March 2020 – Aerosol Cans

Aerosol Cans Join the Federal Universal Waste Program

Aerosol cans have many different applications throughout industrial facilities, commercial operations, and households. In 2016, The Household & Commercial Products Association estimated that 3.75 billion aerosol cans were filled in the United States. And for the most part, the waste aerosol cans were managed as a hazardous waste, either due to the type of propellant, the contents of the can, or the pressurized can itself. The US EPA has added waste aerosol cans to the universal waste rule as part of the broader Resource Conservation and Recovery Act (RCRA) regulations. In a statement about the new rule, the US EPA said,  “The streamlined universal waste regulations are expected to ease regulatory burdens on retail stores and others that discard hazardous waste aerosol cans; promote the collection and recycling of these cans; and encourage the development of municipal and commercial programs to reduce the quantity of these wastes going to municipal solid waste landfills or combustors.” The final rule went into effect February 7, 2020.

Is this new rule applicable to you?

This regulatory change is applicable to those persons or organizations who generate, transport, treat, recycle, or dispose of hazardous waste aerosol cans. According to the US EPA, the retail and manufacturing industries are expected to be the most affected by the new rule because they generate the largest amount of aerosol cans and universal waste. More than 25,000 industrial facilities in 20 different industries within the North American Industry Classification System (NAICS) are expected to benefit from the new rule. About one-third of these facilities are large-quantity generators (LQGs), which undergo stricter requirements than small-quantity generators (SQGs) and very small-quantity generators (VSQGs). If you operate in California, Colorado, New Mexico, Ohio, or Utah, you may already be ahead of the game. These states already have universal waste aerosol can programs in place.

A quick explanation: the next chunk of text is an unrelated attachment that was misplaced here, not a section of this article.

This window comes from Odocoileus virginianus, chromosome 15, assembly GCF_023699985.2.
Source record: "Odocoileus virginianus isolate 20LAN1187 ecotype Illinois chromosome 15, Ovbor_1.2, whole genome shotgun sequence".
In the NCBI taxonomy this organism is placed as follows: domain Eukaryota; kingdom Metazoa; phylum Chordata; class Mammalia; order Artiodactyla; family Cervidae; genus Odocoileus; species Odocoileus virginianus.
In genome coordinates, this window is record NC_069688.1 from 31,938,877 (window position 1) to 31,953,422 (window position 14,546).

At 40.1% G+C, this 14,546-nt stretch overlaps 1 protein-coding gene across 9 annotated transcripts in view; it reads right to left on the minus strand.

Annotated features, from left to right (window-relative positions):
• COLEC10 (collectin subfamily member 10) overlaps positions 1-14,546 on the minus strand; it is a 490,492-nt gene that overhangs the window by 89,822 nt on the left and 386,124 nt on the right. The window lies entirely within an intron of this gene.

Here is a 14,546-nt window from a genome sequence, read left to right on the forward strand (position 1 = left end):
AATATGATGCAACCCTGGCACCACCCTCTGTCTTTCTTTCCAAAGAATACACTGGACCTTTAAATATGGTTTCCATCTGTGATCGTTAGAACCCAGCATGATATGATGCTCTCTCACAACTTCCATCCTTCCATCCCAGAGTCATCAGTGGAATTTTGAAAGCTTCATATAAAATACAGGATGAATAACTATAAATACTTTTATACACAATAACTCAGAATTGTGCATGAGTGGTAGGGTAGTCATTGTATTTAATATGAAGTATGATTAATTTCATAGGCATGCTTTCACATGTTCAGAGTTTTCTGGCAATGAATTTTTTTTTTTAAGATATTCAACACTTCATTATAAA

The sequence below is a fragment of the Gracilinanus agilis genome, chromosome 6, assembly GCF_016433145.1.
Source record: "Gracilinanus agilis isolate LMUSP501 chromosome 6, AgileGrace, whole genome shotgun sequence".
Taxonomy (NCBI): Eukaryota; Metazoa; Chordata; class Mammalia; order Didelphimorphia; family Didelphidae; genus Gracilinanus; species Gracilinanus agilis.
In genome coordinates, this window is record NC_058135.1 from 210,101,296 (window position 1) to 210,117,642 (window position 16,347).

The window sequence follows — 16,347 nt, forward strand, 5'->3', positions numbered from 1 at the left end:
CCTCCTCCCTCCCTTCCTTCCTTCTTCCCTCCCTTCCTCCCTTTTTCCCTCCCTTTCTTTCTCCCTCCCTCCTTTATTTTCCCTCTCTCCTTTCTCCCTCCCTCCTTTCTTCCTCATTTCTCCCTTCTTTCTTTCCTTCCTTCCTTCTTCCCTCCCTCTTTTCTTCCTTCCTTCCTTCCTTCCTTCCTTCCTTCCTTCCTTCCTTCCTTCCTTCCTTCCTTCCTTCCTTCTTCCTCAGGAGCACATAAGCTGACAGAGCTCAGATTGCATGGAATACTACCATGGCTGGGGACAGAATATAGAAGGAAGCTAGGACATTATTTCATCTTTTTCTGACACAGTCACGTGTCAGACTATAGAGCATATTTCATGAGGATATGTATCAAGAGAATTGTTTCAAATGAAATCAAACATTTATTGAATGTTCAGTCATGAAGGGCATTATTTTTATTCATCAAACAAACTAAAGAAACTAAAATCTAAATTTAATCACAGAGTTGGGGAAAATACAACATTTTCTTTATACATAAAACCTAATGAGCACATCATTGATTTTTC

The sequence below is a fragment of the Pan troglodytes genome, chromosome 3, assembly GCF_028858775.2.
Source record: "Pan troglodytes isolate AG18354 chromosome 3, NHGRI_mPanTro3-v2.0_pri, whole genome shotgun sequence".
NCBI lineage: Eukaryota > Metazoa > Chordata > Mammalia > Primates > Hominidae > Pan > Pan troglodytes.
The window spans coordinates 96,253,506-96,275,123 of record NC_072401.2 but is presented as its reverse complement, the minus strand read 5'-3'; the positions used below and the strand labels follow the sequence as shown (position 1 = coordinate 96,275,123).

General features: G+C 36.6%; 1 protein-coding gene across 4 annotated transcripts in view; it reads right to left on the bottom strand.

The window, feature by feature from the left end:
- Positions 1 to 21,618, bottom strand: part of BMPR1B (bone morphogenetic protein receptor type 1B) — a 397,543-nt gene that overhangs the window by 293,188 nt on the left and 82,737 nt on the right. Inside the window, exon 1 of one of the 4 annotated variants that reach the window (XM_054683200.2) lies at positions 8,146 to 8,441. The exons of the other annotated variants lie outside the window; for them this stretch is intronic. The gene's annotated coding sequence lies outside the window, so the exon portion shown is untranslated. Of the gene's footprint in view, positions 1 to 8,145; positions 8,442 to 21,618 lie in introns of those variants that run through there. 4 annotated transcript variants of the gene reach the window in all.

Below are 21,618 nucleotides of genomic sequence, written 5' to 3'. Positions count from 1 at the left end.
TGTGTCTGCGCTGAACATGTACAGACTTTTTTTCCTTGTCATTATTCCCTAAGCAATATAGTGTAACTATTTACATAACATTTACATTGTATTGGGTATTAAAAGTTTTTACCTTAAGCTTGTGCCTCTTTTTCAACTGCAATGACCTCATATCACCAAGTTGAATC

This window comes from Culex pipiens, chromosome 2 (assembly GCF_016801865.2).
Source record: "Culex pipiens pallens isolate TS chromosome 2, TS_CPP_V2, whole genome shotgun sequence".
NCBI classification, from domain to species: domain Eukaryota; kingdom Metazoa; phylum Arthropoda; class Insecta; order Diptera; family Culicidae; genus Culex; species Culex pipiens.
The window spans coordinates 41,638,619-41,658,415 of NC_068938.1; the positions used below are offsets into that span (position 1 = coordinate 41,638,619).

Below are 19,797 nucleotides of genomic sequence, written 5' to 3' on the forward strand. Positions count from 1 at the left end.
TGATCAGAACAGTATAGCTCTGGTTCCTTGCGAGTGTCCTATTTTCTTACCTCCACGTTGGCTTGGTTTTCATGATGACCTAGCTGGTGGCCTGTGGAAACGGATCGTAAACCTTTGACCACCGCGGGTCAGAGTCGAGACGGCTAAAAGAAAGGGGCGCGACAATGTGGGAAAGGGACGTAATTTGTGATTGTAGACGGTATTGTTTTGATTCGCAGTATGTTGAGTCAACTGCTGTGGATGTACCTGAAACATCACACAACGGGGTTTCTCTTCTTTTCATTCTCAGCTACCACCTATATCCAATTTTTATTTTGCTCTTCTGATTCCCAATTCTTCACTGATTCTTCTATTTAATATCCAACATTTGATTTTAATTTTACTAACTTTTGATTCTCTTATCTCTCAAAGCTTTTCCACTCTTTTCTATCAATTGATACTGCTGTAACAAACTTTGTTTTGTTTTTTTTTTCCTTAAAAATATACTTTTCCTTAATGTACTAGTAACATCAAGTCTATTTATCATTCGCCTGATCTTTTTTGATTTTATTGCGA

What does this change mean?

For SQGs and LQGs, this change equates to a decreased burden as it relates to waste aerosol cans, including increased waste accumulation times and volumes, reducing specified training, and reducing internal inspections. The new rule includes the same standards that currently apply to other universal waste streams such as requirements for storage, labeling and marking, preparing the waste for shipment off site, training, accumulation time, response to releases, and management of universal waste shipments. In addition to minimizing the management burden, the new rule provides more clarity around those who wish to puncture their aerosol cans and recycle the can itself as scrap metal.

One area where generators may potentially see a change to their current programs, is if the volume of universal waste increases enough to change their status from Small-quantity Handlers of Universal Waste (SQHUWs) to Large-quantity Handlers of Universal Waste (LQHUWs). LQHUW refers to those that handle more than 5,000 kilograms (kg) of total universal waste at one time, and SQHUW refers to those that handle 5,000 kg or less of universal waste at one time. Those who are LQHUWs have additional responsibilities for universal waste management, including obtaining a US EPA identification number, retaining shipping records, and conducting more extensive employee training.

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Shaun Gilday, CPEA, PMP

Senior Advisor/Principal

ENVSTD CODY DYE

Cody Dye, GSP

EHS Specialist